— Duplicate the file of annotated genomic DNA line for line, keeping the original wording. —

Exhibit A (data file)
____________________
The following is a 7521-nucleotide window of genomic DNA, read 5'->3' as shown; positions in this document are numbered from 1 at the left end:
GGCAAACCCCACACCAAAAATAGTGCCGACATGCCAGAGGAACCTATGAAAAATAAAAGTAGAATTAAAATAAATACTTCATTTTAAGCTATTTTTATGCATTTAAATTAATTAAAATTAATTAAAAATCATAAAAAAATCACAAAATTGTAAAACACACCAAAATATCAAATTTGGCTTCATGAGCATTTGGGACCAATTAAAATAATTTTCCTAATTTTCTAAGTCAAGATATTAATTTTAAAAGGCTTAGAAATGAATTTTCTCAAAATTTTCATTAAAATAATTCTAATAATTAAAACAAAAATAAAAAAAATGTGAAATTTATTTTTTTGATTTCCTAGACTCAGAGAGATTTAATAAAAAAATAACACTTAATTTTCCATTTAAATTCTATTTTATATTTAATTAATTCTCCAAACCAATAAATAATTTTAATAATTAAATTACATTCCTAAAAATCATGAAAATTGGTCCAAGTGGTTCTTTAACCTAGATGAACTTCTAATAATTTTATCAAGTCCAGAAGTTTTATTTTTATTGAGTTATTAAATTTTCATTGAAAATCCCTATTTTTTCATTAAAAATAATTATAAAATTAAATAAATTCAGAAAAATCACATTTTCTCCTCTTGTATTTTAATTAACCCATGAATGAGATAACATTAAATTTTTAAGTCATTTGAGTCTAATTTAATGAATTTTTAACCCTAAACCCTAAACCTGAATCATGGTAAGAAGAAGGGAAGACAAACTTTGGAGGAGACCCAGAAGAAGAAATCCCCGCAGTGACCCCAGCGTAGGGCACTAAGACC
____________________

The following is a 7521-nucleotide window of genomic DNA, read 5'->3' as shown; positions in this document are numbered from 1 at the left end:
GGCAAACCCCACACCAAAAATAGTGCCGACATGCCAGAGGAACCTATGAAAAATAAAAGTAGAATTAAAATAAATACTTCATTTTAAGCTATTTTTATGCATTTAAATTAATTAAAATTAATTAAAAATCATAAAAAAATCACAAAATTGTAAAACACACCAAAATATCAAATTTGGCTTCATGAGCATTTGGGACCAATTAAAATAATTTTCCTAATTTTCTAAGTCAAGATATTAATTTTAAAAGGCTTAGAAATGAATTTTCTCAAAATTTTCATTAAAATAATTCTAATAATTAAAACAAAAATAAAAAAAATGTGAAATTTATTTTTTTGATTTCCTAGACTCAGAGAGATTTAATAAAAAAATAACACTTAATTTTCCATTTAAATTCTATTTTATATTTAATTAATTCTCCAAACCAATAAATAATTTTAATAATTAAATTACATTCCTAAAAATCATGAAAATTGGTCCAAGTGGTTCTTTAACCTAGATGAACTTCTAATAATTTTATCAAGTCCAGAAGTTTTATTTTTATTGAGTTATTAAATTTTCATTGAAAATCCCTATTTTTTCATTAAAAATAATTATAAAATTAAATAAATTCAGAAAAATCACATTTTCTCCTCTTGTATTTTAATTAACCCATGAATGAGATAACATTAAATTTTTAAGTCATTTGAGTCTAATTTAATGAATTTTTAACCCTAAACCCTAAACCTGAATCATGGTAAGAAGAAGGGAAGACAAACTTTGGAGGAGACCCAGAAGAAGAAATCCCCGCAGTGACCCCAGCGTAGGGCACTAAGACC